Code of Princess, or as many are hailing it, the spiritual successor to Guardian Heroes, is one of the best examples of instant satisfaction on the go. It definitely wears its heritage on its sleeves, and anyone familiar with the Sega Saturn game will feel instantly at home here. It's got a gorgeous art style, fast paced combat, and a bevy of characters to unlock. So where does Guardian Heroes fall short?
First let's talk about the premise. Code of Princess stars the scantily clad and voluptuous Princess Solange and her band of warriors she meets on the way, on an adventure to save the Kingdom. You got all your anime stereotypes here; the girl tomboy, the hulking warrior who speaks in simplified words, a pervy samurai, a busty zombie girl, the works. What's great is that each of these eclectic characters can be unlocked and used in the campaign, or in the other Free or Bonus modes.
Code of Princess relies on presenting players with bite-sized levels (some consisting literally of about 30 seconds of gameplay) which will mostly task you to kill anything you see moving on screen. Suffice it to say, combat is a huge component of the game. It's fast and frantic, and does have some slight nuances which can make it fun.
Besides your normal and heavy attacks, you also have a few button input commands that unleash more powerful moves. Combine these with the fact that you do double damage whenever you activate your Burst mode, and then double damage on top of that to any enemy that you're locked on to, you'll find that there are some great ways to exploit powerful enemies and bosses.
The problem is that the combat never evolves from a few simple commands and excessive button mashing. This is a shame because the game does have a leveling system, which allows you to increase various stats, such as attack damage, health, magic points and more. Why then is there no move progression. The same uppercut I've been doing with Solange from the very first mission, is still the same uppercut move I've done in the game's final level, the only thing different is the amount of damage she does.
The other problem is that you'll often find yourself forced to go grind a few levels until you're a sufficiently high level enough to tackle the next story quest. To remedy this, the game does offer Free and Bonus modes, the former which allows you to replay story quests with a few more characters, and the latter which lets you take on completely new quests which unlock as you progress through the story.
You might be thinking, 'That sounds like hell of a lot of content!' The problem is that even though there are a ton of different missions to partake in, they all still feel largely the same. Whether I'm pummelling a band of skeletons in the graveyard, or some trolls in the forest, the fact remains that I'm mostly button mashing my way to victory. The game would have definitely benefited from a little variety in quest design.
Even after all that grinding, you'll find that your stats can be somewhat inconsequential. For instance, as an experiment, I've leveled up my attack damage completely full. That should mean that I should be able to take on pretty much any enemy in a matter of a few hits, granted I don't get hit first. That wasn't really the case, as I saw that most of my attacks were still doing mediocre damage. What's worse is that now, any piece of equipment which raises my attack damage is useless, as it doesn't raise it above my threshold.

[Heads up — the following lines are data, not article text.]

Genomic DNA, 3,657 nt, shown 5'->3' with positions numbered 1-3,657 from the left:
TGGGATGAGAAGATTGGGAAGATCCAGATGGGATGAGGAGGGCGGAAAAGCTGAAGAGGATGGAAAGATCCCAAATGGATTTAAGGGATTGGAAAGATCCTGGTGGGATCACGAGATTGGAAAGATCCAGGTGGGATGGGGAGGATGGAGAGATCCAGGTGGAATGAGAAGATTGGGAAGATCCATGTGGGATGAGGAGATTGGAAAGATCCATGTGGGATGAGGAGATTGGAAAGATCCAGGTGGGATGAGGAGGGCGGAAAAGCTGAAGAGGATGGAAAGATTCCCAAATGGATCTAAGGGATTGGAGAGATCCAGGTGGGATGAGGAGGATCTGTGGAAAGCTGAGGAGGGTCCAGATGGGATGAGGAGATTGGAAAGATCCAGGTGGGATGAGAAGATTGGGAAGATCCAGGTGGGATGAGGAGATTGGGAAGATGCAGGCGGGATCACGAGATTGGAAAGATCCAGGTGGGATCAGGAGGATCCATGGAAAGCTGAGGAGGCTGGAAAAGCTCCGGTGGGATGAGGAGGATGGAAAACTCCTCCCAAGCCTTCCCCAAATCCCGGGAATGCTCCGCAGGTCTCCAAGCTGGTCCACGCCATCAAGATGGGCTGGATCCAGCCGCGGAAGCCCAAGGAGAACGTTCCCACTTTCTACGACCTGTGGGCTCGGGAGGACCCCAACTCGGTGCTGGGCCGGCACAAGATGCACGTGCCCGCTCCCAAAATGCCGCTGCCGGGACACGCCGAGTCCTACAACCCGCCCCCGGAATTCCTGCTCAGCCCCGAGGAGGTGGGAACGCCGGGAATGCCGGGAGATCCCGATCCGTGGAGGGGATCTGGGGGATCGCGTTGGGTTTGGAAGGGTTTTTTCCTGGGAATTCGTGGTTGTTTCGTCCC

Not all is bad however. While the game can get repetitive, it's still largely fun to pick a character that you've been leveling and unleash him on a horde of enemies. Also given that each of the quests will take you anywhere from 30 seconds to 5 minutes, it's a great pick up and play game while you're waiting your turn at a crowded public restroom, hell, you might even squeeze in a game or two while going number two. TMI I apologize. The fact remains that Code of Princess is one of those games that are built to be played on the go, and that's cool.
The game does offer some online modes as well, such as a co-operative and versus mode. My efforts to try these modes out were fruitless, as most of them had either only one game going on at a time, or none at all. The only game I successfully joined was a four player versus match. It was completely laggy, and the characters all moved in slow motion. I also thought I'd try to play as one of the more obscure characters, since in any Multiplayer mode, you can also play as any of the NPC's and enemies you meet or fight along the way. I thought I'd be funny and played as the granny, though much to my surprise (or lack thereof) she didn't have any attacks that actually did damage. So I mostly had to just wait out this terribly slow match until the other three characters put me out of my misery. Why make these characters available if they don't do anything?! Needless to say, unless you're playing local with a friend, you won't find any games worth joining online.
It's also worth noting that playing with the 3D effect on does tend to slow the game up a bit, especially when there are a lot of characters on screen. With that said, it definitely looks better in 3D, and it's much easier to tell which plane (background, mid or foreground) your character and the enemies are located on.
If you loved Guardian Heroes, then chances are Code of Princess is already nesting in your 3DS. For those that are still on the fence, Code of Princess can be fun, if you know what you're getting yourself into. It doesn't have that much substance to it, and the combat will undoubtedly get repetitive. Not to mention it once again proves that age old theory that less armor, always means more protection.